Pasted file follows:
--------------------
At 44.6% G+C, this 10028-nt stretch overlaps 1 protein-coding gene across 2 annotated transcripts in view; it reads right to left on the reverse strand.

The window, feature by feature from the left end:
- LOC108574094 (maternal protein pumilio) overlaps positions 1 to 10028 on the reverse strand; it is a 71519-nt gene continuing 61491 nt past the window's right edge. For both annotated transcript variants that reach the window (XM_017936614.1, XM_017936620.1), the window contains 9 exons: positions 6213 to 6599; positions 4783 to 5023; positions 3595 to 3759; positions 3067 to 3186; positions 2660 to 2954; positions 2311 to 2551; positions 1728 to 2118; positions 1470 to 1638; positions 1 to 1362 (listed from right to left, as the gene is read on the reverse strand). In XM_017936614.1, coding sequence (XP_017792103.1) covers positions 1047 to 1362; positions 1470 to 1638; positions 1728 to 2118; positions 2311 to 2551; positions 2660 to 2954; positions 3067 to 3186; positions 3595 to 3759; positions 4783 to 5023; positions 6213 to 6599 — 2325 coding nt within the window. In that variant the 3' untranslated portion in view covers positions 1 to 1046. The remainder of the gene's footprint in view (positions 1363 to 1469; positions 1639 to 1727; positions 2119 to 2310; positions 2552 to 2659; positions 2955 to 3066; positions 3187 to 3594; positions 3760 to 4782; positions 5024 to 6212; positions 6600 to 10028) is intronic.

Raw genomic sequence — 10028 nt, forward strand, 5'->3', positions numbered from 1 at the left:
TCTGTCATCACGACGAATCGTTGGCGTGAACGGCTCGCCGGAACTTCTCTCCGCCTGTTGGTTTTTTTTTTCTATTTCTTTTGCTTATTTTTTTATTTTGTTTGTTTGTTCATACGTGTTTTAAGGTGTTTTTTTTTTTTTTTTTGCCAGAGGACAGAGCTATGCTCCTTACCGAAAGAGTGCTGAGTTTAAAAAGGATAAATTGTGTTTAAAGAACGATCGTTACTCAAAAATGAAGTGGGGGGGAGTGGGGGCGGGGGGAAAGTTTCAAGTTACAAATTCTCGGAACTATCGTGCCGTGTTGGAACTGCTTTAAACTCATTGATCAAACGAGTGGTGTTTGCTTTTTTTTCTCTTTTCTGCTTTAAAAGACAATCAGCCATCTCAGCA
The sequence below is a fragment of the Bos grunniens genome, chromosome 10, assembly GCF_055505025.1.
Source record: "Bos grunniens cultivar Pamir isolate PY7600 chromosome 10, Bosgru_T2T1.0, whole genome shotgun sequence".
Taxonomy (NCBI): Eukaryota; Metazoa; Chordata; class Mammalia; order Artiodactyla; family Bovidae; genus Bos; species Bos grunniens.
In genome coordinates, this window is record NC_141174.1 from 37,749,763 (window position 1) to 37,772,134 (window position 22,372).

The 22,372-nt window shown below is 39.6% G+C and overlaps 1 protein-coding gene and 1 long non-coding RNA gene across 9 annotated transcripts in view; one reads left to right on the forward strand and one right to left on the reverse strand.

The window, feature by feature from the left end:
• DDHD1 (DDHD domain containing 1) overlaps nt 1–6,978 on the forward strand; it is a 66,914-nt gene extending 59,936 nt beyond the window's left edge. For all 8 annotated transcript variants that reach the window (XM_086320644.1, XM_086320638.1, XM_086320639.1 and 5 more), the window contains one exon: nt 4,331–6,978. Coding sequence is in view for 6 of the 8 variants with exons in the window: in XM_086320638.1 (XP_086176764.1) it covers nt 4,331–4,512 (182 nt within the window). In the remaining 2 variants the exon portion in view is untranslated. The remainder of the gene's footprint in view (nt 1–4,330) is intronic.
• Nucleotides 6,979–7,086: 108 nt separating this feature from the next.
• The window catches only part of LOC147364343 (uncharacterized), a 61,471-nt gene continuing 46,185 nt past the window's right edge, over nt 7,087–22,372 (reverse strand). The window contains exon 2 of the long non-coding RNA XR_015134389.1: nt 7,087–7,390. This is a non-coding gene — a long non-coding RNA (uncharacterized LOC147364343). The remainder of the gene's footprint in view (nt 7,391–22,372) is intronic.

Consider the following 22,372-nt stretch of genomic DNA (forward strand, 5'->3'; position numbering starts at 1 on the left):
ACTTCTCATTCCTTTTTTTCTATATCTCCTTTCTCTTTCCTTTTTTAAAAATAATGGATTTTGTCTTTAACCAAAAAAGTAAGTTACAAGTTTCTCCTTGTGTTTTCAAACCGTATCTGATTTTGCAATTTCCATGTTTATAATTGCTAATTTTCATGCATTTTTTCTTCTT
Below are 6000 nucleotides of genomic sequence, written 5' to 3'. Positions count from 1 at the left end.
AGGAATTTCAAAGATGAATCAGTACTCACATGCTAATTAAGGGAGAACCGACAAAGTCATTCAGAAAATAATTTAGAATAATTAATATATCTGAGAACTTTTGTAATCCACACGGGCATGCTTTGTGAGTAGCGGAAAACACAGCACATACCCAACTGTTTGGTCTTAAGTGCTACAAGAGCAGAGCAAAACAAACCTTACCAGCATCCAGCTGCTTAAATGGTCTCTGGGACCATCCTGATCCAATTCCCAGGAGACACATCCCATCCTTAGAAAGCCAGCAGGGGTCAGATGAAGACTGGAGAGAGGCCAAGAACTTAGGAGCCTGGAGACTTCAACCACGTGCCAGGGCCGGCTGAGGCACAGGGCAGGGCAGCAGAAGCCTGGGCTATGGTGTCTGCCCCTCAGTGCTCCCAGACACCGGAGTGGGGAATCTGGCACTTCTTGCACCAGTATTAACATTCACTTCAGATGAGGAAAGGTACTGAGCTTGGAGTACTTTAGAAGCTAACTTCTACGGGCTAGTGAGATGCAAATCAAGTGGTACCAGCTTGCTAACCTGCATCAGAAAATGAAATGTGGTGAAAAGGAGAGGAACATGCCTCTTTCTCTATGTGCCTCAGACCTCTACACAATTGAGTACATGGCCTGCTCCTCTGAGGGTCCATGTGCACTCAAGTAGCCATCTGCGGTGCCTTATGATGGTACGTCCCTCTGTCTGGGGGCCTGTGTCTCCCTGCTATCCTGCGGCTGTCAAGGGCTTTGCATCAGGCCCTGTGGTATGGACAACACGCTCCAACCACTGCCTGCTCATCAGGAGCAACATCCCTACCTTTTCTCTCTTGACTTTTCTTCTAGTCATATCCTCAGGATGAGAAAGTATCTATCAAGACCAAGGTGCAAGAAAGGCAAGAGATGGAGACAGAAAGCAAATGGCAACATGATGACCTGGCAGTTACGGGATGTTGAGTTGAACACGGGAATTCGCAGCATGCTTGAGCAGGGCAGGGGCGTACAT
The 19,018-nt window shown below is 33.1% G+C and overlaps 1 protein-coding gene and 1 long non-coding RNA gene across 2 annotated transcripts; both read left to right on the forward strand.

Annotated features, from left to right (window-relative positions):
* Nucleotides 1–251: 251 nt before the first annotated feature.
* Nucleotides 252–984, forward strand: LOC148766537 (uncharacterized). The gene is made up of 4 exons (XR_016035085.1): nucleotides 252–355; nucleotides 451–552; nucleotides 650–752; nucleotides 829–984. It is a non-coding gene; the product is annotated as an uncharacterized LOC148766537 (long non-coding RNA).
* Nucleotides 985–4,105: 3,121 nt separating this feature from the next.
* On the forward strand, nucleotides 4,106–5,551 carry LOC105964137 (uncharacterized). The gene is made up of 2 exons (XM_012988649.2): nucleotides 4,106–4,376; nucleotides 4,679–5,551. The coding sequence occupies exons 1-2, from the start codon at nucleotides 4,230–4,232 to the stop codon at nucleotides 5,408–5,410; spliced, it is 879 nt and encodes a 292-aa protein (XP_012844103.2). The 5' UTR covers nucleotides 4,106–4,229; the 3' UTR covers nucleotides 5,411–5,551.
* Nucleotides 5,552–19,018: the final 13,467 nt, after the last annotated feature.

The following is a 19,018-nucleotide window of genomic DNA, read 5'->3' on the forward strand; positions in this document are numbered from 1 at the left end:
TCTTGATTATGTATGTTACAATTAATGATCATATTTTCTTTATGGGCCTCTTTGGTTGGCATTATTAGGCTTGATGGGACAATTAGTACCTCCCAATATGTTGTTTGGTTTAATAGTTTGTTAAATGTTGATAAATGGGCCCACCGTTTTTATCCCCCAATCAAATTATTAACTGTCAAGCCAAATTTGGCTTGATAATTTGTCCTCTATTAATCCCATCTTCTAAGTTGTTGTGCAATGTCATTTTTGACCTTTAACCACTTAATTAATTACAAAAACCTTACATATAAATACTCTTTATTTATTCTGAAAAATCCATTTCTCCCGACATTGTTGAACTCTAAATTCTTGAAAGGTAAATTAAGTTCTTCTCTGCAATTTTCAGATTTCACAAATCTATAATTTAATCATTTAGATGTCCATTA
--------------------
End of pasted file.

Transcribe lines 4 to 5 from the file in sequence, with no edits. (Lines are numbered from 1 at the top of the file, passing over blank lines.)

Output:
Raw genomic sequence — 10028 nt, forward strand, 5'->3', positions numbered from 1 at the left:
TCTGTCATCACGACGAATCGTTGGCGTGAACGGCTCGCCGGAACTTCTCTCCGCCTGTTGGTTTTTTTTTTCTATTTCTTTTGCTTATTTTTTTATTTTGTTTGTTTGTTCATACGTGTTTTAAGGTGTTTTTTTTTTTTTTTTTGCCAGAGGACAGAGCTATGCTCCTTACCGAAAGAGTGCTGAGTTTAAAAAGGATAAATTGTGTTTAAAGAACGATCGTTACTCAAAAATGAAGTGGGGGGGAGTGGGGGCGGGGGGAAAGTTTCAAGTTACAAATTCTCGGAACTATCGTGCCGTGTTGGAACTGCTTTAAACTCATTGATCAAACGAGTGGTGTTTGCTTTTTTTTCTCTTTTCTGCTTTAAAAGACAATCAGCCATCTCAGCA